NEW YORK — With more than 25,000 restaurants, the number and diversity of dining options may seem overwhelming to New York City visitors.
The Big Apple has such a significant culinary scene that New Yorkers could eat three times a day — each meal at a different restaurant — without repeating an eatery for 23 years.
So, The Sentinel has narrowed down five New York dining experiences fit for foodie travelers. Some are as iconic as the Empire State Building, while other suggestions will take you off the tourist-beaten path to where the locals dine.
Grab a slice of the pizza pie
Introduced to New York by Italian immigrants, New York-style pizza has a thin crispy crust and a sauce-to-mozzarella ratio that has been perfected over the decades.
It all started in 1905 at Lombardi’s, the city’s first pizzeria. Today, the NoLita establishment still serves classic Margherita pies and regularly earns a spot on “best of New York” lists.
Nearly 110 years after Lombardi’s opened, pizza has become one of the — if not the most — accessible foods in New York. Pizza is not just found in the Little Italy and Bensonhurst pizzerias; you’ll find pizza parlors throughout the five boroughs.
In addition to the convenience of finding pizza in New York, many by-the-slice shops are open late, fulfilling post-drinking snack-to-go needs in the city that doesn’t sleep. Artichoke Basille’s Pizza is a late-night hotspot among Chelsea clubbers. And, at $1 per slice, New York-style pizza is easy on the travel budget, too.
Start the day with a bagel
Whether you load it up with cream cheese and lox or keep your bagel plain and simple, eating this breakfast food is as quintessential of a New York experience as strolling through Central Park.
Bagel shops are not nearly as abundant as pizzerias — only 163 are listed on the New York City Department of Health and Mental Hygiene’s website versus more than 1,000 pizza places. However, if bagel shops were evenly spaced throughout the city, you could find one every 2.88 square miles.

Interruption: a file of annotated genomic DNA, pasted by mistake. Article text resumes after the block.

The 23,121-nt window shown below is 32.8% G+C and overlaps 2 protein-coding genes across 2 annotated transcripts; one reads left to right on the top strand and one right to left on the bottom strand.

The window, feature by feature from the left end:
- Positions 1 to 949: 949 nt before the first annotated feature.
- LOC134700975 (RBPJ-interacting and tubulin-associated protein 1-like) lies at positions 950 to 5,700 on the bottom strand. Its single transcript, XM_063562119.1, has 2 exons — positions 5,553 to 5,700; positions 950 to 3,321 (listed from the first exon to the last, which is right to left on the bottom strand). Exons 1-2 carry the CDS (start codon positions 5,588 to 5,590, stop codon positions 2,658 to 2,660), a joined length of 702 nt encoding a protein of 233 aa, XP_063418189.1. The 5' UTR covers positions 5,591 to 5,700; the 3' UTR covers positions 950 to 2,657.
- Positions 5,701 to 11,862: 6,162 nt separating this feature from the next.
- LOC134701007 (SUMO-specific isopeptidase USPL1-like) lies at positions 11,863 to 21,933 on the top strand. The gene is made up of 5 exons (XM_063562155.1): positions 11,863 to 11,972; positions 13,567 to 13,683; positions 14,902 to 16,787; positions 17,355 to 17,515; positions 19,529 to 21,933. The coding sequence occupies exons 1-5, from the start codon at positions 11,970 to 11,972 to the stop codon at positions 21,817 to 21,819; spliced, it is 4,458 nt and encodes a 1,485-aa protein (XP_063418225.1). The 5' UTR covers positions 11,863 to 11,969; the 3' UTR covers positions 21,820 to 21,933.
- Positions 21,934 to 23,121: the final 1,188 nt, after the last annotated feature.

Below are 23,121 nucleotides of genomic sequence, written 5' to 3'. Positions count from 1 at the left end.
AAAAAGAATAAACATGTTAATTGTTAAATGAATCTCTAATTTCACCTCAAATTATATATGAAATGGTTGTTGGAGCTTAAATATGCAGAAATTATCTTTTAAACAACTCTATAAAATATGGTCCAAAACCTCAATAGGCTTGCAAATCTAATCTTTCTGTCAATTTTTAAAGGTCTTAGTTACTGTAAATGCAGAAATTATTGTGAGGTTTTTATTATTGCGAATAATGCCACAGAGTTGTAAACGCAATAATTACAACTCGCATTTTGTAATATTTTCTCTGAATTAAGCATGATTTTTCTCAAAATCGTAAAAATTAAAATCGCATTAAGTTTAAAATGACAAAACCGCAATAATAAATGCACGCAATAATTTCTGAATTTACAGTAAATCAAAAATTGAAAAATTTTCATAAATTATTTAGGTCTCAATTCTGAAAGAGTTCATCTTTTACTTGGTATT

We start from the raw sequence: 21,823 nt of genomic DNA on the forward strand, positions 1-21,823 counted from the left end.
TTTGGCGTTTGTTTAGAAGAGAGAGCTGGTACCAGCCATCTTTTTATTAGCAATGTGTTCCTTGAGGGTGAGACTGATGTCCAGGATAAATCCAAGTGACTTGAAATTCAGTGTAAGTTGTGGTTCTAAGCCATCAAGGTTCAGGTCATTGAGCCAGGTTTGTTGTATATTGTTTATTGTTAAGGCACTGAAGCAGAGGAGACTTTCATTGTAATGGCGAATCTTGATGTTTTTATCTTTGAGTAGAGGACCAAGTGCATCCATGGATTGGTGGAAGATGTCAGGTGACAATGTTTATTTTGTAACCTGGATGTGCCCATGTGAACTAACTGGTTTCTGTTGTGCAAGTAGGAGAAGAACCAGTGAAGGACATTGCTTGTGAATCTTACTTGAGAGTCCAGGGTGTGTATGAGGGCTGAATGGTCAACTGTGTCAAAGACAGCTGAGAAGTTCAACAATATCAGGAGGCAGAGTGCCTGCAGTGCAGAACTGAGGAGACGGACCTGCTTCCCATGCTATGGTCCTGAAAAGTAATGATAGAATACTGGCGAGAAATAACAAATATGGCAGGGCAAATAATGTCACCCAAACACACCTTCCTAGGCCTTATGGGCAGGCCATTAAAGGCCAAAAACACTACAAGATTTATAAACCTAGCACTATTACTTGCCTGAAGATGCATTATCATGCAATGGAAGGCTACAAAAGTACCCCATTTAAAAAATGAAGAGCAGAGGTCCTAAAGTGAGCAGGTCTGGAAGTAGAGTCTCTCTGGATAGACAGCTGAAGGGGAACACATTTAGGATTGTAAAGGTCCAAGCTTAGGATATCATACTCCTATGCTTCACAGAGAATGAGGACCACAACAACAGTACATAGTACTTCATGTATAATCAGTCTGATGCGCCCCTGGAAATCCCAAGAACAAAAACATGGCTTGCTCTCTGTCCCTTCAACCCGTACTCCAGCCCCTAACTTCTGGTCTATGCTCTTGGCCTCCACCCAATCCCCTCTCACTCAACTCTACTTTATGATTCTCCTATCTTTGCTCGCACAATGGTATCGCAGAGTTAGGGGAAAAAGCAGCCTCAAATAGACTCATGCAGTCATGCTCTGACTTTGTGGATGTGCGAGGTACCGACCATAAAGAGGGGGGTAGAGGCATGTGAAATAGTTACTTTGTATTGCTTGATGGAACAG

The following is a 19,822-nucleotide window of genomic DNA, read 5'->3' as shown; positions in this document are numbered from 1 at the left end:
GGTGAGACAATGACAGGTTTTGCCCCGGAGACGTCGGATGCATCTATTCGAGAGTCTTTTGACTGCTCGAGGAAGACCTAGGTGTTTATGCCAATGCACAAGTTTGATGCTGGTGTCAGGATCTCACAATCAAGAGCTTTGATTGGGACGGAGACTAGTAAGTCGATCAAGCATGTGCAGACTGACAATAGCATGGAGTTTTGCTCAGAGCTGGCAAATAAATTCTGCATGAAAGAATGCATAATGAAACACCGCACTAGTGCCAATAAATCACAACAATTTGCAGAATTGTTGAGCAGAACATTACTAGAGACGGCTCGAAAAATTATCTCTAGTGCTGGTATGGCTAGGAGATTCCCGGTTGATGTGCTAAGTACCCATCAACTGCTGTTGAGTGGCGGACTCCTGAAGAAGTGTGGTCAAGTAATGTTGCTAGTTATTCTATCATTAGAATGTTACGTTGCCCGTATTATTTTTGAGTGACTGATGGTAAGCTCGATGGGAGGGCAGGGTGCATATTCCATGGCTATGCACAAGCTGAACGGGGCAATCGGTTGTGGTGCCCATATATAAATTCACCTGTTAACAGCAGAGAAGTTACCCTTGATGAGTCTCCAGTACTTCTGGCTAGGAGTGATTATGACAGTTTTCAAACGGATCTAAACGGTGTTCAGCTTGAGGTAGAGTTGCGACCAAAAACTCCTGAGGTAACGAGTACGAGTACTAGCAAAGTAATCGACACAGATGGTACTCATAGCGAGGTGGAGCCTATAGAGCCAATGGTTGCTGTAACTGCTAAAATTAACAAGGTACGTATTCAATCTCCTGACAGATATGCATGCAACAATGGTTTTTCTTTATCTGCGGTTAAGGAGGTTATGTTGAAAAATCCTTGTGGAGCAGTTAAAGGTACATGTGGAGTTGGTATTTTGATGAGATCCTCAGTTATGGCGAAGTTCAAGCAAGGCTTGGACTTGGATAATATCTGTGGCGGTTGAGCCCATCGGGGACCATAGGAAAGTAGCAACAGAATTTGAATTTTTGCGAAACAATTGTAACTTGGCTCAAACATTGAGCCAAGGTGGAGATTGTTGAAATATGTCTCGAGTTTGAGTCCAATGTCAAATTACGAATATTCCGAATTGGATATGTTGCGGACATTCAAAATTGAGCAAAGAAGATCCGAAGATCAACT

Expect to wait in line, but for a fluffy bagel — in a flavor such as pumpernickel, garlic, onion or whole-wheat everything — smeared with a gargantuan dollop of schmear, head to Murray’s Bagels. The original shop is in Greenwich Village, but the bakery has added two more locations in Manhattan.
Sip and share at a Manhattan wine bar
In a city where, especially as a tourist, you’re frequently in a crowd, the quiet escape of a wine bar can be a welcomed respite. Often intimate spaces with romantic mood lighting or alfresco seating, Manhattan’s wine bars are best suited for small groups or twosomes.
Many wine bar menus feature small plates, cheese plates and desserts for sharing. At Ayza Wine & Chocolate Bar, pair chocolate-covered strawberries with a glass of bubbly, or at the Drunken Horse, a cozy wine bar that serves Turkish mezze, share hummus and cheese cigars — feta-stuffed filo-dough rolls that are lightly fried — and conversation around the fireplace.
Brunch like a local
A weekend in New York wouldn’t be complete without brunch.
If you favor sweet over savory, the decadent waffles, crepes and French toast topped with whipped cream and berries are served until 3 p.m. at Norma’s at Le Parker Meridien. Pair your delectable breakfast with a personal French press pot of coffee or a cappuccino.
Get a taste of Brooklyn
Food flea market Smorgasburg is the place to taste a variety of food and beverages from local and regional caterers, restaurants and vendors each weekend in Brooklyn. Try maple-syrup lemonade, Ramen burgers or cheese pops (fancy cheeses on a stick)!
On Saturdays, the market sets up at East River Park, along the Williamsburg waterfront.